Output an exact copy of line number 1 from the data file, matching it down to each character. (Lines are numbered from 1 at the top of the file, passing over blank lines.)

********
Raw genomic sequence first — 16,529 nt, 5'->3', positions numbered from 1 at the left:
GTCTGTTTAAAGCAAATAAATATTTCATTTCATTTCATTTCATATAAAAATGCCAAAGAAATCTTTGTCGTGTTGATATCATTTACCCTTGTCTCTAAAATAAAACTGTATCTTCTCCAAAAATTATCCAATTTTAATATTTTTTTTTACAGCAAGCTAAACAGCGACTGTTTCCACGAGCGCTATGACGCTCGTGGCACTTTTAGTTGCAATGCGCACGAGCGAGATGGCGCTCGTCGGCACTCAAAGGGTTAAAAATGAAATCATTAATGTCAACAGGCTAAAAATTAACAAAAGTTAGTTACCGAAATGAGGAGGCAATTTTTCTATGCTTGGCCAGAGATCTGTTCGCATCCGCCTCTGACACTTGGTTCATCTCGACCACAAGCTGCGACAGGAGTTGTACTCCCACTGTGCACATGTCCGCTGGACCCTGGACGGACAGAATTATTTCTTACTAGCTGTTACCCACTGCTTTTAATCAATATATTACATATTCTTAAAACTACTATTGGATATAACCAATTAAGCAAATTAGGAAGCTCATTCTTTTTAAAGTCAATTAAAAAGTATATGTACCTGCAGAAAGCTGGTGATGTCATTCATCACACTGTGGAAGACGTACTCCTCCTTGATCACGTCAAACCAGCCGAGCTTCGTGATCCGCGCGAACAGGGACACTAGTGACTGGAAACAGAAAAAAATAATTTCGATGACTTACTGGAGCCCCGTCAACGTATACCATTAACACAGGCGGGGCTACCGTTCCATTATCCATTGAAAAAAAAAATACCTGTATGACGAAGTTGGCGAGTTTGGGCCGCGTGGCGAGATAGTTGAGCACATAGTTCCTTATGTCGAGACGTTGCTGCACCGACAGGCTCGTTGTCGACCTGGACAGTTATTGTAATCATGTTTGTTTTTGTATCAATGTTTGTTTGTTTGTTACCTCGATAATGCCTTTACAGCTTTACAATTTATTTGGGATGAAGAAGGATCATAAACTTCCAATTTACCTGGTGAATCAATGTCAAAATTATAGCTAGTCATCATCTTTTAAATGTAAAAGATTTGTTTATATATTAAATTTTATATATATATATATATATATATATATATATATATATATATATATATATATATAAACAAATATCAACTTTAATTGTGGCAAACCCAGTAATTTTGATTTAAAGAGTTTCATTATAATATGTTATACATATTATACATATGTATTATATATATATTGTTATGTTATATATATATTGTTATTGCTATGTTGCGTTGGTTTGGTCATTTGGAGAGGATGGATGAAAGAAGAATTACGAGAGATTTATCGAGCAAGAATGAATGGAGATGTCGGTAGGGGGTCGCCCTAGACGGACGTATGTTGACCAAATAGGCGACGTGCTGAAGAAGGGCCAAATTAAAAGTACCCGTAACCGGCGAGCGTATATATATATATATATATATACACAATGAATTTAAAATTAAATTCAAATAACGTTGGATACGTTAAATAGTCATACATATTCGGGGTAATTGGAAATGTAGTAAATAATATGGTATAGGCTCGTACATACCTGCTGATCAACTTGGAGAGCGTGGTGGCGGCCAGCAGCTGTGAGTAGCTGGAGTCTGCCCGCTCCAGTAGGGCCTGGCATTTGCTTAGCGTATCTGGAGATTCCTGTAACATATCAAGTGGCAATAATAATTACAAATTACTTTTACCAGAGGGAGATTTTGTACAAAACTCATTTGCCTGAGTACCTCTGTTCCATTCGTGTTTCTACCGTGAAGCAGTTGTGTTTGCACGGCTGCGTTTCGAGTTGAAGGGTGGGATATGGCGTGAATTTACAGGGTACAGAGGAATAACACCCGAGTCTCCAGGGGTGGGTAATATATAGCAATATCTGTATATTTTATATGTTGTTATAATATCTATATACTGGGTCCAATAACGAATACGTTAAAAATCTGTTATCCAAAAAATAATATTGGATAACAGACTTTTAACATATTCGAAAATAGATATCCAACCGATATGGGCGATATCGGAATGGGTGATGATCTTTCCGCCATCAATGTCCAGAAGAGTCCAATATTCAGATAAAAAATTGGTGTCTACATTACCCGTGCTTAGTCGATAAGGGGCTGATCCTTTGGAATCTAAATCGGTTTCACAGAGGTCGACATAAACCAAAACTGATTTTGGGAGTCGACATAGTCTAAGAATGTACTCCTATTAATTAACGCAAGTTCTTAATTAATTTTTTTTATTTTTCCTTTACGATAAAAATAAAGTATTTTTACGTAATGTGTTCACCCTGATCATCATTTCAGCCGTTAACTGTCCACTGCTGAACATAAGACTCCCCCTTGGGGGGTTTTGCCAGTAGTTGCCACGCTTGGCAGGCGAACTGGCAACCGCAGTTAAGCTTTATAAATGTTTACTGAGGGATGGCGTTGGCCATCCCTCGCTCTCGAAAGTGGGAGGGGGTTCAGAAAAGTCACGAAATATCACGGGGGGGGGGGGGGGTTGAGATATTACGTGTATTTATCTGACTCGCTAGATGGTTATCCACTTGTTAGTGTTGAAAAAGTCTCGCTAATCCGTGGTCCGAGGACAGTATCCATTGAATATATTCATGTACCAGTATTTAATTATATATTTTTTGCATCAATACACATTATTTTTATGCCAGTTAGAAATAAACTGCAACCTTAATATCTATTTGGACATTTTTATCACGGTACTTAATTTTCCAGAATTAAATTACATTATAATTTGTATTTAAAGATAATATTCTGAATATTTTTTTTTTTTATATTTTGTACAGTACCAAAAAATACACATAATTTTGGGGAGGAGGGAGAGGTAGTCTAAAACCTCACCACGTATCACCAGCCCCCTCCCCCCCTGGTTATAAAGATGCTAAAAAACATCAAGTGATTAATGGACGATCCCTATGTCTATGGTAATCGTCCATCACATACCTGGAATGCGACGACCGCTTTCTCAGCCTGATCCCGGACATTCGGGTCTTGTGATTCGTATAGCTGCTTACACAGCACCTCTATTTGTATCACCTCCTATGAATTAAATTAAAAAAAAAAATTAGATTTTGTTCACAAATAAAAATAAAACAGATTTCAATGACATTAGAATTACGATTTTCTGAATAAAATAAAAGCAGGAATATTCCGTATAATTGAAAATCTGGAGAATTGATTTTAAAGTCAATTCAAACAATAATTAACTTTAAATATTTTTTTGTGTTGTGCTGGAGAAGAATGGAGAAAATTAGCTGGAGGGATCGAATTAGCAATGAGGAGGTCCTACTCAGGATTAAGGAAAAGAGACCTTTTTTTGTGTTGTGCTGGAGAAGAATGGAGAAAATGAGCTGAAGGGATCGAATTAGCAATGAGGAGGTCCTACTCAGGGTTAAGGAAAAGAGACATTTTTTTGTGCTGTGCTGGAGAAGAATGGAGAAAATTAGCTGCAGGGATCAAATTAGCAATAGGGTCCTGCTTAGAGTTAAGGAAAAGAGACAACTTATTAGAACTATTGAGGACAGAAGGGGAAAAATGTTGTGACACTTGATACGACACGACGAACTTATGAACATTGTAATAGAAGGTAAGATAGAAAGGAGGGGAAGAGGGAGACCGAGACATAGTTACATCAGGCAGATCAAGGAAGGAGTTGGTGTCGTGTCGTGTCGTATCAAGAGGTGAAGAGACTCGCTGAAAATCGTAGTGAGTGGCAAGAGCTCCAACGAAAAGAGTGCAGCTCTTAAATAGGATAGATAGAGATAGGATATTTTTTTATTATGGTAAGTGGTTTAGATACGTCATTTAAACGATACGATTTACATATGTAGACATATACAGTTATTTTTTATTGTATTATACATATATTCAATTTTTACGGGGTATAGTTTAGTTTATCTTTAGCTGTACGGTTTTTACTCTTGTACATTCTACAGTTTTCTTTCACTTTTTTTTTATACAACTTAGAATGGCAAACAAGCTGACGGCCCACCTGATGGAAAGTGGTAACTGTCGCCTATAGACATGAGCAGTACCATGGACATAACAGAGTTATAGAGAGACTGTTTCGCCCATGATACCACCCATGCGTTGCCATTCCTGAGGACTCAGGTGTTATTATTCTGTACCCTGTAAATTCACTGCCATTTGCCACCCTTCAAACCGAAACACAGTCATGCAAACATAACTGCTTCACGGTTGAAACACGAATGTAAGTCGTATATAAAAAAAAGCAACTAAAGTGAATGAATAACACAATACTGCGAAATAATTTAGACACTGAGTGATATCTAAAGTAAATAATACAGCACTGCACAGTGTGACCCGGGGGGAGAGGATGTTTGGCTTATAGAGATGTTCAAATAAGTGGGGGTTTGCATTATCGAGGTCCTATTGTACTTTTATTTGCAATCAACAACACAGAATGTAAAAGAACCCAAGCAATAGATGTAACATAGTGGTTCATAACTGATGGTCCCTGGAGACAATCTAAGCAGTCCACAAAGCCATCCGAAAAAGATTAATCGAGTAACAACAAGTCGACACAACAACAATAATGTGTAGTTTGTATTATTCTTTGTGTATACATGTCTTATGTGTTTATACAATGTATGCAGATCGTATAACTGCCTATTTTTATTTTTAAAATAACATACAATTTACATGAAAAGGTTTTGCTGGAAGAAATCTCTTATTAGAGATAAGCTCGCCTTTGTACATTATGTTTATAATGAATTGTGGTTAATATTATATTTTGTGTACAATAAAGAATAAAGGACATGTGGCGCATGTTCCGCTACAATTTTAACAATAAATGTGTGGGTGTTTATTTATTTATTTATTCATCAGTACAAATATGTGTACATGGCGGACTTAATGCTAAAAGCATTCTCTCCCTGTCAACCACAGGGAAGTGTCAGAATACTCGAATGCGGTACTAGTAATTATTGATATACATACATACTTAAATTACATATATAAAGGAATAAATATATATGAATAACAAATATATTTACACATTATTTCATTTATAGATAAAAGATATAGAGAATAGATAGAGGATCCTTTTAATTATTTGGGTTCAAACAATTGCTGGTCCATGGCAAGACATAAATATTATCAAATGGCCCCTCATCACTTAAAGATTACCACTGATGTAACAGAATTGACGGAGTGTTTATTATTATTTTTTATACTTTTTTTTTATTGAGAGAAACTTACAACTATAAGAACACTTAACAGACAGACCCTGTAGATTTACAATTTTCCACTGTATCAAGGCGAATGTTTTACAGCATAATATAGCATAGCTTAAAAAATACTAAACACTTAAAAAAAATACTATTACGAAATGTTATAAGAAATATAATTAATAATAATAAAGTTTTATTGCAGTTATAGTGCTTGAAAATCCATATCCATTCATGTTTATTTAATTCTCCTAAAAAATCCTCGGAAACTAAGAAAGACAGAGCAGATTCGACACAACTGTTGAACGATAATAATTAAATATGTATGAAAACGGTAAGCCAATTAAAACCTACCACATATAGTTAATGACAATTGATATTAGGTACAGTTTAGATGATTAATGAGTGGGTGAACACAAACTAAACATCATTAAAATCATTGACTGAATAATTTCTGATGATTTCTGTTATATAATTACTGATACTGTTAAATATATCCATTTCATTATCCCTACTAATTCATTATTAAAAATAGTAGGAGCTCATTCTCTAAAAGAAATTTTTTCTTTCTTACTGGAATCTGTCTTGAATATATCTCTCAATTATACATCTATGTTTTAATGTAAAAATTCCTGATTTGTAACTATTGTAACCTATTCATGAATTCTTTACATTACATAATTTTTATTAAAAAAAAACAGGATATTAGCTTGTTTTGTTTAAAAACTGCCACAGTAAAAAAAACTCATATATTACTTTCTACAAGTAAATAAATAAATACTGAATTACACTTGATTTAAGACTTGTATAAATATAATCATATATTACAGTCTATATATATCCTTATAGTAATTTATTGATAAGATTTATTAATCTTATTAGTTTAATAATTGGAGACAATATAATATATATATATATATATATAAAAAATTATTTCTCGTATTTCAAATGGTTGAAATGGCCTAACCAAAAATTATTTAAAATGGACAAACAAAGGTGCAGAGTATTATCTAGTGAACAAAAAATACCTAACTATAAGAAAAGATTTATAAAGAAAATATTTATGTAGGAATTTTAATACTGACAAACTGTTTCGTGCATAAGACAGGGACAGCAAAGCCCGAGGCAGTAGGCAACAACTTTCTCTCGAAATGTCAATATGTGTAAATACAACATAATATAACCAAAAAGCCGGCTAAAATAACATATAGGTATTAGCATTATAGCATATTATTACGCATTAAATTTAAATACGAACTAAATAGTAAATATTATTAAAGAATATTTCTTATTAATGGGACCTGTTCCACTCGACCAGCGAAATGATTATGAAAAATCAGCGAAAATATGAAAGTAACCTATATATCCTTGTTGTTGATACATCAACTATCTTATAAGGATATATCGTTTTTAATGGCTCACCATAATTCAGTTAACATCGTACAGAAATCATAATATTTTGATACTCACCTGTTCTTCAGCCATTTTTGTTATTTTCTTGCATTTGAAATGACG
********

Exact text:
Raw genomic sequence first — 16,529 nt, 5'->3', positions numbered from 1 at the left: